Dir: Tom Harper
Written by: Jon Croker and Susan Hill (story)
Starring: Phoebe Fox, Jeremy Irvine, Helen McCrory, Oaklee Pendergast and Adrian Rawlins
Running Time –98 mins
During WWII, a group of children and their two teachers are evacuated to the run down and dilapidated Eel Marsh House in Crythin Gifford. It soon becomes apparent that the house is still home to a previous resident with designs on one of the children, the ghostly Woman in Black.
With the first WIB film doing a mostly admirable job of recapturing the essence of what made Hammer Horror so great and staying faithful (until the silly ending) to the original novel, it was hard to really see the need for a follow-up. With the novel’s author, Susan Hill, on hand for the story, this lessened the feel of a cash-grabbing franchise and it is true to say that there certainly was scope to bring back the icon of spookiness that is the Woman in Black herself.
It comes as somewhat of a surprise that the film does have a fairly decent stab at trying to keep the classic spirit of Hammer alive from the first film. Despite the fact that it has already had the perfect setting laid out on a plate, director, Tom Harper, clearly understands just how crucial it is to create the perfect atmosphere. The over-bearing, impenetrably thick fog still lies heavily over the gloriously Gothic architecture, setting imaginations alight as to what terrors are lurking inside it. It is also fascinating to see how beautifully the film captures the oppressively vast Nine Lives causeway and is able to deftly counter balance this with the narrow and shadowed claustrophobic corridors of Eel Marsh House itself.
The decision to keep the WIB as almost a piece of the scenery is also a master-stroke. Over-exposure to anything will lessen the fear-factor and it is an astute trick that for much of the film, she merely glimpsed out of the corner of the screen or blended into the shadows. This adds the extra fear that she could be literally anywhere, watching and supplements the air of tension and dread whenever there is a night-time scene. To those who have seen the first film and the stage play, the most terrifying element in the rocking chair is still present and still just as capable at causing an eruption of goosebumps. It says a great deal to the credit of the film that even the sickeningly endless noise that signifies that it is going to appear soon still makes it just as terrifying, even when you know what is coming.
It has to be noted that a key area in which the film falls short is in not having a strong enough lead for the audience to identify with. It is true that actress, Phoebe Fox, is not given an easy task to make us care, due to incredibly clunky and dull dialogue. Her performance, much like the rest of the cast, is entirely forgettable and more akin to the stiff upper lip-ness for a particularly spooky episode of Downton Abbey.
Conviction is, perhaps, the key thing that’s lacking, few of the cast seem to be properly terrified of the events happening around them and the budding romance between Fox and an on auto-pilot, Jeremy Irvine, is about as scintillating as two slices of bread lying on top one another.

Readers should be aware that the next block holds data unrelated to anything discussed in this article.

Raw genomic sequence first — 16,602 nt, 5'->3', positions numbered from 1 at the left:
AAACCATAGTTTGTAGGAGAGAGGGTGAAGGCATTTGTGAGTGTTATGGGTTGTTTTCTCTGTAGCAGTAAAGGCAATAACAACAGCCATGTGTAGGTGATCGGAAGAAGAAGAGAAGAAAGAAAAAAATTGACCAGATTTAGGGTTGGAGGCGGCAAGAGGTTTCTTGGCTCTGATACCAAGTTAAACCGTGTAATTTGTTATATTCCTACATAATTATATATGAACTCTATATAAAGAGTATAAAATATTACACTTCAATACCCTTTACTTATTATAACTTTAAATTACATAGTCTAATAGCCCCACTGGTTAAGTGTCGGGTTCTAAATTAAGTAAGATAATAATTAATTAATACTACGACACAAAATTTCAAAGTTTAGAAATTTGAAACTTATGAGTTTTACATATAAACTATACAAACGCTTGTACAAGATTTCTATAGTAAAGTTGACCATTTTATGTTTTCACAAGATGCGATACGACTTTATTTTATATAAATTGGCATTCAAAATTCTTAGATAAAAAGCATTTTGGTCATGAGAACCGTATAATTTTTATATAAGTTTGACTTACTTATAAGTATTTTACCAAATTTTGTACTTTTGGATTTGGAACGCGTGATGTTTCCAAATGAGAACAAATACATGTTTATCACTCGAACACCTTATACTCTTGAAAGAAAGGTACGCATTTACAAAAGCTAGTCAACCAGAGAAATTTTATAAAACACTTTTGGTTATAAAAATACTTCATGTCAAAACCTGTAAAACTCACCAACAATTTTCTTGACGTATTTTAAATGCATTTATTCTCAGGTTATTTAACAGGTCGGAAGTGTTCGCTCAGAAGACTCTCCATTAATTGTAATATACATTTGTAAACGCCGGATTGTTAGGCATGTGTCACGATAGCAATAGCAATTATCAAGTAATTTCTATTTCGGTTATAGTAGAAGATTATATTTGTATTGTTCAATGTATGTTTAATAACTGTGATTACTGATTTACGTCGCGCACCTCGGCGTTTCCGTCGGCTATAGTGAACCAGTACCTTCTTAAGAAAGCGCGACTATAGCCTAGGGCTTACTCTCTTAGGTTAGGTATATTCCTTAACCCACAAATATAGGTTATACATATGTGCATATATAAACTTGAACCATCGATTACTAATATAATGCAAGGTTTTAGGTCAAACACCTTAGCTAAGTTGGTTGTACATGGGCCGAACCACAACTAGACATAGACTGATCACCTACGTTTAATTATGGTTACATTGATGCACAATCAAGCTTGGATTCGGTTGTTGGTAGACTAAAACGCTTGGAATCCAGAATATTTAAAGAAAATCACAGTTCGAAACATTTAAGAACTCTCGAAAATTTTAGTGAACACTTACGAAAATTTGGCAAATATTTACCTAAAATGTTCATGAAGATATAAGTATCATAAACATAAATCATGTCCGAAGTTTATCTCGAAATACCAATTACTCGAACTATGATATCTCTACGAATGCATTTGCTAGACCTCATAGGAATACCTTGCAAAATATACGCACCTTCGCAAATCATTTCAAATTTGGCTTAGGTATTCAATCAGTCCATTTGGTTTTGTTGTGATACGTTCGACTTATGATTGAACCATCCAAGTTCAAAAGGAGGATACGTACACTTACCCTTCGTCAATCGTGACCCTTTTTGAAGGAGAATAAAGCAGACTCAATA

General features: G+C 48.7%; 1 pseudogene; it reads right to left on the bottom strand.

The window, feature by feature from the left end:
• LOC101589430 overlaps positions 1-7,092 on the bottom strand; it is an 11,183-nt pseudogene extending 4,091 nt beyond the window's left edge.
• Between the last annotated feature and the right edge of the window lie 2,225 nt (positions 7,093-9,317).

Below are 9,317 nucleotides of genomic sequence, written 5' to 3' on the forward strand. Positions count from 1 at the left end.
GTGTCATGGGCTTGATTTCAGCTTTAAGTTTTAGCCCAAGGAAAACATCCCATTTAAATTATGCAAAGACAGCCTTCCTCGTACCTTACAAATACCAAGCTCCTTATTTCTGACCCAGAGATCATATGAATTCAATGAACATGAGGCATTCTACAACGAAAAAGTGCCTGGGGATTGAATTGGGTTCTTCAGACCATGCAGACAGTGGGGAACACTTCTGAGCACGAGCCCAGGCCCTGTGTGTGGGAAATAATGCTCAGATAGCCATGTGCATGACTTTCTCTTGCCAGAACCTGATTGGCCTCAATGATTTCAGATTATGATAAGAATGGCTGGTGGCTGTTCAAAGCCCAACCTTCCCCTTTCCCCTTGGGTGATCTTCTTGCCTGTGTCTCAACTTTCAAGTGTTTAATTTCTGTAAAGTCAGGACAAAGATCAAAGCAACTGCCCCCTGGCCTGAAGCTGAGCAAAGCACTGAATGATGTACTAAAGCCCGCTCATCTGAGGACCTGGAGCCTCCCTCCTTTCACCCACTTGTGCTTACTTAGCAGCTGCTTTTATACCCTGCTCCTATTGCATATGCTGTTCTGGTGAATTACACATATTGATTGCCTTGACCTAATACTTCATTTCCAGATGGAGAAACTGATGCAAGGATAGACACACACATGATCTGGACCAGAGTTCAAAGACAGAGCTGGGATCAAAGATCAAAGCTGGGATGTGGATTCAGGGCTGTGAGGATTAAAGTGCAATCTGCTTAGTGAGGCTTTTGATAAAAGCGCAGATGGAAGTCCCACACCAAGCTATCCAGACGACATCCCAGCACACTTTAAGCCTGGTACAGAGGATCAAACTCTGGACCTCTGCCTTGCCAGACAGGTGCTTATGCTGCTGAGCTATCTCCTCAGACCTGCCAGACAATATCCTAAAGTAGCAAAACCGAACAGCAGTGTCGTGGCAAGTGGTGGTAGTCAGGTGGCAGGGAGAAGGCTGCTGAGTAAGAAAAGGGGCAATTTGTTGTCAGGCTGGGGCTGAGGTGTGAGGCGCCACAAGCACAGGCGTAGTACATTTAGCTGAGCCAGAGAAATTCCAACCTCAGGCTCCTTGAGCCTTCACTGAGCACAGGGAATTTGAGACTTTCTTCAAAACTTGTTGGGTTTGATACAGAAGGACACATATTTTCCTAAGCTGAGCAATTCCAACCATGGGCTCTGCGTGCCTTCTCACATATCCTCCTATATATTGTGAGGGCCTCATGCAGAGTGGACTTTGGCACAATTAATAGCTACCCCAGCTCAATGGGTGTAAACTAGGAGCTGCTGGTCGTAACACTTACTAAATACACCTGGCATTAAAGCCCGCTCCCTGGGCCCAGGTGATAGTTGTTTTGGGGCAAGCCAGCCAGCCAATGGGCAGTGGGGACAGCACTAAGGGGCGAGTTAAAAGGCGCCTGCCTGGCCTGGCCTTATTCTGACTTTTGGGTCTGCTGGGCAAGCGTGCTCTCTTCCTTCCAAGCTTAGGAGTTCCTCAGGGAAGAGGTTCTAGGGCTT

One of the scariest elements of the first film was the total sense of isolation that we as an audience experienced with Radcliffe. Alone and cut off from the mainland with only a horrific supernatural presence for company, this feeling is lost completely when there are so many characters on the island and in the house. The film also makes a huge mistake in moving some of the action to an airfield and its underground bunker. This completely dispenses of the gloriously creepy setting of Eel Marsh House in favour of a bland setting that does not match up to the film’s primary focus of being a classic and contained ghost story.
The fact that we as an audience are now aware of the Woman in Black’s motivation from the first film also diminishes the wonderful sense of mystery that was slowly unravelled as the terror mounted. With what little distinctly uninteresting back story that is given to the two leads, it is fairly simple to figure out in precisely which direction the film is going and ultimately, their fates. The tremendously Gothic sense of loss of grievance so well conveyed by Radcliffe is all but non-existent here as the two lifeless performances, combined with the wooden dialogue does little to win over any sympathy.
The sequel certainly did not learn from the mistakes of its predecessor. The final act of the film takes a huge nose dive after it had done such an admirable job at replicating the original’s superbly chilling atmosphere. With a load of expensive-looking pyrotechnics being set off in the airfield and a splurge of CGI nonsense come the final confrontation, there is a tremendous sense of frustration at the fact that the film almost couldn’t seem to resist the urge to show off its budget. With a pathetic repeated use of a stinger ending, both WIB films unfortunately seem to have lacked the courage to do something different and daring, when there was ample opportunity, and instead go for the easy, modern option and as a result, end up feeling quite pedestrian.
Certainly much better than could have been anticipated, however, a lack of properly defined characters and over-reliance on cheap jump scares sadly prohibits the film from matching the Gothic grace of the first film.